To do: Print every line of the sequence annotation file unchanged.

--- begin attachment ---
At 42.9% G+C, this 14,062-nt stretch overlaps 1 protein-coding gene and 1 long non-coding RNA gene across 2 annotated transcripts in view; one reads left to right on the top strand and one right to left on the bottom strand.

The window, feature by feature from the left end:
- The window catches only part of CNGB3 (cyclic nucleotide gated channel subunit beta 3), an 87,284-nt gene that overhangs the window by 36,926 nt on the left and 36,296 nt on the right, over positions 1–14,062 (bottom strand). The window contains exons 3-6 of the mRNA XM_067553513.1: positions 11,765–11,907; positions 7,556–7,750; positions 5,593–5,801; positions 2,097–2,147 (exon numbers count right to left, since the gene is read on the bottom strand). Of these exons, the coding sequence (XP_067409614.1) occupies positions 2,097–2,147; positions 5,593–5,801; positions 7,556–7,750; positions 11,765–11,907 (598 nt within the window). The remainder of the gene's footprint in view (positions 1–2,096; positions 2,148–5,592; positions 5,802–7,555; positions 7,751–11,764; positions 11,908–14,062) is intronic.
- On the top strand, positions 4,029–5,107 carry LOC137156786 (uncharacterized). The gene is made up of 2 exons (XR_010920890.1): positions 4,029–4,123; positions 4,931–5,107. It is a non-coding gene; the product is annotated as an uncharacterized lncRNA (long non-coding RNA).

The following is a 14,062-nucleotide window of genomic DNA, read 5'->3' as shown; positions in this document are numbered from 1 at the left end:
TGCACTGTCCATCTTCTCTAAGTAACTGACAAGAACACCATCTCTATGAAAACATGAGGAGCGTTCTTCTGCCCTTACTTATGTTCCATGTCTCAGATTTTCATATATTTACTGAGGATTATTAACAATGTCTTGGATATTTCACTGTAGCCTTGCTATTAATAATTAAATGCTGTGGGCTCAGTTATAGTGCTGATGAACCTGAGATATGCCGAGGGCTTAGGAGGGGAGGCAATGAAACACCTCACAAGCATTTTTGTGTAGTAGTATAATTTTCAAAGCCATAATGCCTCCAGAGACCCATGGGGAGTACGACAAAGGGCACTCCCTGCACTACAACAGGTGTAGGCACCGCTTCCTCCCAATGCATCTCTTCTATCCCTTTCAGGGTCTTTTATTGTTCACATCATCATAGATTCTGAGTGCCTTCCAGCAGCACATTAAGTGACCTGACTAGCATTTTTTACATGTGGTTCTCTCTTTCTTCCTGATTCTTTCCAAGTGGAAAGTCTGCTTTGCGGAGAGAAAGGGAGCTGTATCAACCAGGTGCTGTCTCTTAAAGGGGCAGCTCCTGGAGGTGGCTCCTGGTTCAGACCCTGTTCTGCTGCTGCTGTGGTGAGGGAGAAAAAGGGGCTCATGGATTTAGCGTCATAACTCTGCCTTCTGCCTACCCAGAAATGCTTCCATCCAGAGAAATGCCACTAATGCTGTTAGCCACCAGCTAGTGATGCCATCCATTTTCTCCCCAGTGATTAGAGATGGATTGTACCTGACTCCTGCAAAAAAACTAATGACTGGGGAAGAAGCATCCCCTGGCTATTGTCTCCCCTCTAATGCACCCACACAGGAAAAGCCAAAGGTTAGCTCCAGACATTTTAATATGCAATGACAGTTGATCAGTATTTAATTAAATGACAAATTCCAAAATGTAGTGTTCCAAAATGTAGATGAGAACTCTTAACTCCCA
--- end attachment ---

At 42.9% G+C, this 14,062-nt stretch overlaps 1 protein-coding gene and 1 long non-coding RNA gene across 2 annotated transcripts in view; one reads left to right on the top strand and one right to left on the bottom strand.

The window, feature by feature from the left end:
- The window catches only part of CNGB3 (cyclic nucleotide gated channel subunit beta 3), an 87,284-nt gene that overhangs the window by 36,926 nt on the left and 36,296 nt on the right, over positions 1–14,062 (bottom strand). The window contains exons 3-6 of the mRNA XM_067553513.1: positions 11,765–11,907; positions 7,556–7,750; positions 5,593–5,801; positions 2,097–2,147 (exon numbers count right to left, since the gene is read on the bottom strand). Of these exons, the coding sequence (XP_067409614.1) occupies positions 2,097–2,147; positions 5,593–5,801; positions 7,556–7,750; positions 11,765–11,907 (598 nt within the window). The remainder of the gene's footprint in view (positions 1–2,096; positions 2,148–5,592; positions 5,802–7,555; positions 7,751–11,764; positions 11,908–14,062) is intronic.
- On the top strand, positions 4,029–5,107 carry LOC137156786 (uncharacterized). The gene is made up of 2 exons (XR_010920890.1): positions 4,029–4,123; positions 4,931–5,107. It is a non-coding gene; the product is annotated as an uncharacterized lncRNA (long non-coding RNA).

The following is a 14,062-nucleotide window of genomic DNA, read 5'->3' as shown; positions in this document are numbered from 1 at the left end:
TGCACTGTCCATCTTCTCTAAGTAACTGACAAGAACACCATCTCTATGAAAACATGAGGAGCGTTCTTCTGCCCTTACTTATGTTCCATGTCTCAGATTTTCATATATTTACTGAGGATTATTAACAATGTCTTGGATATTTCACTGTAGCCTTGCTATTAATAATTAAATGCTGTGGGCTCAGTTATAGTGCTGATGAACCTGAGATATGCCGAGGGCTTAGGAGGGGAGGCAATGAAACACCTCACAAGCATTTTTGTGTAGTAGTATAATTTTCAAAGCCATAATGCCTCCAGAGACCCATGGGGAGTACGACAAAGGGCACTCCCTGCACTACAACAGGTGTAGGCACCGCTTCCTCCCAATGCATCTCTTCTATCCCTTTCAGGGTCTTTTATTGTTCACATCATCATAGATTCTGAGTGCCTTCCAGCAGCACATTAAGTGACCTGACTAGCATTTTTTACATGTGGTTCTCTCTTTCTTCCTGATTCTTTCCAAGTGGAAAGTCTGCTTTGCGGAGAGAAAGGGAGCTGTATCAACCAGGTGCTGTCTCTTAAAGGGGCAGCTCCTGGAGGTGGCTCCTGGTTCAGACCCTGTTCTGCTGCTGCTGTGGTGAGGGAGAAAAAGGGGCTCATGGATTTAGCGTCATAACTCTGCCTTCTGCCTACCCAGAAATGCTTCCATCCAGAGAAATGCCACTAATGCTGTTAGCCACCAGCTAGTGATGCCATCCATTTTCTCCCCAGTGATTAGAGATGGATTGTACCTGACTCCTGCAAAAAAACTAATGACTGGGGAAGAAGCATCCCCTGGCTATTGTCTCCCCTCTAATGCACCCACACAGGAAAAGCCAAAGGTTAGCTCCAGACATTTTAATATGCAATGACAGTTGATCAGTATTTAATTAAATGACAAATTCCAAAATGTAGTGTTCCAAAATGTAGATGAGAACTCTTAACTCCCA